- Piano Tuning to the international pitch standard of A-440
- Action Regulation (the touch, feel, and performance)
- Voicing (Tone Regulation)
- Reconditioning/ Refurbishing/ Rebuilding
- Humidity Control (Piano Life Saver System)
PLEASE NOTE: We do not service electronic keyboards or digital pianos. Nor do we work on the player mechanisms or bellows for player pianos.
Piano Tuning, Regulation, Repair, Rebuilding
Pianos can be “bright” or “mellow,” “warm” or “icy,” “rich and dark,” or “light and sparkling.” What sounds good to one player might not appeal to another. If you play a lot of classical music you might like a rich, dark tone. If Jazz is your thing, you might prefer a brighter, livelier tone.
Voicing is the process of tailoring your piano’s tone. Your piano’s tone changes as the felt hammers wear. Voicing of the hammers is periodically necessary to give your piano an even, full tone throughout the entire scale, and to produce the widest possible dynamic range (from soft to loud). Via subtle manipulation of the felt hammers we are often able to give your piano its “voice” back.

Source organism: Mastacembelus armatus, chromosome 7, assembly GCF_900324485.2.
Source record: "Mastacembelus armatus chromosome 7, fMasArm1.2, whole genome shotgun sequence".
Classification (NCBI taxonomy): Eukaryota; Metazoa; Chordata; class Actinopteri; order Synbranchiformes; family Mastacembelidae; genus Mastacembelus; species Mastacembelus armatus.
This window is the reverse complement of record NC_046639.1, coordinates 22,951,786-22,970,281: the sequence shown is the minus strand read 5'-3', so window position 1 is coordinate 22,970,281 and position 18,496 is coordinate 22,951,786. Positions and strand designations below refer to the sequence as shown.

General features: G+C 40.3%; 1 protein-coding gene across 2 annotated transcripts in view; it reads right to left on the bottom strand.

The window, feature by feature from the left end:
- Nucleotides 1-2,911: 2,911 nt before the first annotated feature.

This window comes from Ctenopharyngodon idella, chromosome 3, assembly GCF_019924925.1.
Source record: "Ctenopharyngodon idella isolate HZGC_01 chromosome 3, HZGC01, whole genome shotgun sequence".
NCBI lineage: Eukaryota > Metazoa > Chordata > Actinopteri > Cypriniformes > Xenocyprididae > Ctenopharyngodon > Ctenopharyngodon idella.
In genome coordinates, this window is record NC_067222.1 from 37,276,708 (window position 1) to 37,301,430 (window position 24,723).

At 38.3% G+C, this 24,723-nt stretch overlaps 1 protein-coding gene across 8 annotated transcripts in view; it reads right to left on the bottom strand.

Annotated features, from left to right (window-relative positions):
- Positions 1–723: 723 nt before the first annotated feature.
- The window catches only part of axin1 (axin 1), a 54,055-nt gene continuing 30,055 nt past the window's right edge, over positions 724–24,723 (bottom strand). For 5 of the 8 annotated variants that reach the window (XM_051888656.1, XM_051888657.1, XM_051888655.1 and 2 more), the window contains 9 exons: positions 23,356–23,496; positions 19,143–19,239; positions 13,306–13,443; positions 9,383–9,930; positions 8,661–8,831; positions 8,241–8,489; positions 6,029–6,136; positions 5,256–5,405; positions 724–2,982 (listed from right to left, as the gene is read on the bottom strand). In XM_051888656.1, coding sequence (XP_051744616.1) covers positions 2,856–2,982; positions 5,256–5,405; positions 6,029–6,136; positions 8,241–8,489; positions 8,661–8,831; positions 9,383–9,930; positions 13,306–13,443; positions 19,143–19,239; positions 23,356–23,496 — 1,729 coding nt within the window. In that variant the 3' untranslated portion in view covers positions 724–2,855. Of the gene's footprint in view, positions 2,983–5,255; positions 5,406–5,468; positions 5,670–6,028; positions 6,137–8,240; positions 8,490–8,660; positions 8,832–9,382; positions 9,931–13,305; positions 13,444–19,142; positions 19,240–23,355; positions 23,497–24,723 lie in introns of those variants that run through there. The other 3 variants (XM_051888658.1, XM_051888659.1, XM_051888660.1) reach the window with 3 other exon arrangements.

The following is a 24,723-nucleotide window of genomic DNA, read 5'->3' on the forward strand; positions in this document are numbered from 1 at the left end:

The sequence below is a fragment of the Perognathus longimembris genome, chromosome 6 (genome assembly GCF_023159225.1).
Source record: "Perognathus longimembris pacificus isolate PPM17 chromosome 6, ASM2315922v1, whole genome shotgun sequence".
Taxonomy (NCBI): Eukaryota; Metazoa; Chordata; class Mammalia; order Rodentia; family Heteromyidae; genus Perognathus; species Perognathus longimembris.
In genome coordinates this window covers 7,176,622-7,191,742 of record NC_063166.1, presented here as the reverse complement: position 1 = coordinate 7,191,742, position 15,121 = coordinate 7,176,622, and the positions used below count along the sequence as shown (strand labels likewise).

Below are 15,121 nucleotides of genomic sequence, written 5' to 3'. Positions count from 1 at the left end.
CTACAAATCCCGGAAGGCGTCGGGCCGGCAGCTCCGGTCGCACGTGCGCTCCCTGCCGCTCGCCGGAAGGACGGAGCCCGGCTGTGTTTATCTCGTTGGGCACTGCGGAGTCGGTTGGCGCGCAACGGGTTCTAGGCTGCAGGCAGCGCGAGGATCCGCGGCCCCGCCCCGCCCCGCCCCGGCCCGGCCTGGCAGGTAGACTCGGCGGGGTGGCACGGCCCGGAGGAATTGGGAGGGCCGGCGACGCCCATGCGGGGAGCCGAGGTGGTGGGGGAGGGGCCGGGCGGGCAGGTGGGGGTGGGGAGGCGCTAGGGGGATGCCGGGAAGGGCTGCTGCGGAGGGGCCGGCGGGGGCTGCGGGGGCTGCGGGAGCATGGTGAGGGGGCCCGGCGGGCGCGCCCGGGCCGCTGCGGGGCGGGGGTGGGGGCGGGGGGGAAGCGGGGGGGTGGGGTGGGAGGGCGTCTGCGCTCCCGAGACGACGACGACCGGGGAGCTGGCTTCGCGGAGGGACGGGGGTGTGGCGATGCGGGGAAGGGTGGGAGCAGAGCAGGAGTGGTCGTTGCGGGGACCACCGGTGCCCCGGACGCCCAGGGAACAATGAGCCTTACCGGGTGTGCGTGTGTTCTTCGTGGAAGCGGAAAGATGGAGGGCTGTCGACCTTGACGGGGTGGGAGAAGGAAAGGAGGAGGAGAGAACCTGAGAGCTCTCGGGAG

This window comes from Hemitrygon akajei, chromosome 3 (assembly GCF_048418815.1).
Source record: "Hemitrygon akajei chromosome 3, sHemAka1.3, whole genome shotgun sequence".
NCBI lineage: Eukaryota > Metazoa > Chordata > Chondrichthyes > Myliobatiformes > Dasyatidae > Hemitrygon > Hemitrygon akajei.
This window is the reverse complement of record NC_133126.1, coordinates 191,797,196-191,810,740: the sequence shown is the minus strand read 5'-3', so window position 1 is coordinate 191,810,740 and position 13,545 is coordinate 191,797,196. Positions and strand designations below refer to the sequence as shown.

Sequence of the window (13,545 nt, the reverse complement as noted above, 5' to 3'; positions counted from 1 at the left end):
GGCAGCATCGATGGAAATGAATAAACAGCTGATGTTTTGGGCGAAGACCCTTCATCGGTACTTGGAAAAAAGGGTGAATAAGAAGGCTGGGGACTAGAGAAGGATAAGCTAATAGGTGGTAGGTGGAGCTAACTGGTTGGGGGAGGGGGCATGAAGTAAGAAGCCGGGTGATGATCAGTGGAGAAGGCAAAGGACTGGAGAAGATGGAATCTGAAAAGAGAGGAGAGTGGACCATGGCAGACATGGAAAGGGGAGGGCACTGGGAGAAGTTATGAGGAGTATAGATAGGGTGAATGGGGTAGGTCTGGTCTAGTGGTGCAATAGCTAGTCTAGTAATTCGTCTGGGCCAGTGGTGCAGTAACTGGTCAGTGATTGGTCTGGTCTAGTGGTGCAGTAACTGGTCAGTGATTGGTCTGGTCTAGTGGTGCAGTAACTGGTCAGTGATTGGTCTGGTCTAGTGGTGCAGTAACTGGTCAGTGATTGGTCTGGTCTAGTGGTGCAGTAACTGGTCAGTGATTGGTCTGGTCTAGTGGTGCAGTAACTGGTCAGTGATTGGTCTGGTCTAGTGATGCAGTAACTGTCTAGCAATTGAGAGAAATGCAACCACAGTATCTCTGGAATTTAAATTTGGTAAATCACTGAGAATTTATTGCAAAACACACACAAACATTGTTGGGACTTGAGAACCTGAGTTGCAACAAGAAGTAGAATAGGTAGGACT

If your piano sounds harsh or too-bright, or seems uneven from note to note, it's often a problem that can be resolved by voicing. Or if you like what you hear but are looking for something a bit softer or brighter, artful voicing by a skilled technician can be the answer. In these cases, we needle the hammers with a special tool to voice them softer or use techniques and materials to voice them brighter. In either case, a competent voicer can bring your piano to its full potential.
In the worst case scenario, many older pianos have noticeable ridges where the strings have worn into the felt over the years. In these cases you can be nearly certain your piano’s tone is sadly impaired. To remedy this we file and reshape the hammers and expertly match them to the strings.